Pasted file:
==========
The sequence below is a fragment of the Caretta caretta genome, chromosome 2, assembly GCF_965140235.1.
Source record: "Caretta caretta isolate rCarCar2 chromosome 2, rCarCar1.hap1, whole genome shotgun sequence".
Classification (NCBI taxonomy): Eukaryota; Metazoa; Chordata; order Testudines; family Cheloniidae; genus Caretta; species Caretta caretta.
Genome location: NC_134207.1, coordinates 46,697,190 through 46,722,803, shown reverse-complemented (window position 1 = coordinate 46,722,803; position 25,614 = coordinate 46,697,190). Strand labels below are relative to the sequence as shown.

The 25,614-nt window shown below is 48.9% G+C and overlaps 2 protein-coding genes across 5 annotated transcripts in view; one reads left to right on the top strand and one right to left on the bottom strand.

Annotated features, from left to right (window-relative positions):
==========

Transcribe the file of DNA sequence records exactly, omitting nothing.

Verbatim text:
The sequence below is a fragment of the Caretta caretta genome, chromosome 2, assembly GCF_965140235.1.
Source record: "Caretta caretta isolate rCarCar2 chromosome 2, rCarCar1.hap1, whole genome shotgun sequence".
Classification (NCBI taxonomy): Eukaryota; Metazoa; Chordata; order Testudines; family Cheloniidae; genus Caretta; species Caretta caretta.
Genome location: NC_134207.1, coordinates 46,697,190 through 46,722,803, shown reverse-complemented (window position 1 = coordinate 46,722,803; position 25,614 = coordinate 46,697,190). Strand labels below are relative to the sequence as shown.

The 25,614-nt window shown below is 48.9% G+C and overlaps 2 protein-coding genes across 5 annotated transcripts in view; one reads left to right on the top strand and one right to left on the bottom strand.

Annotated features, from left to right (window-relative positions):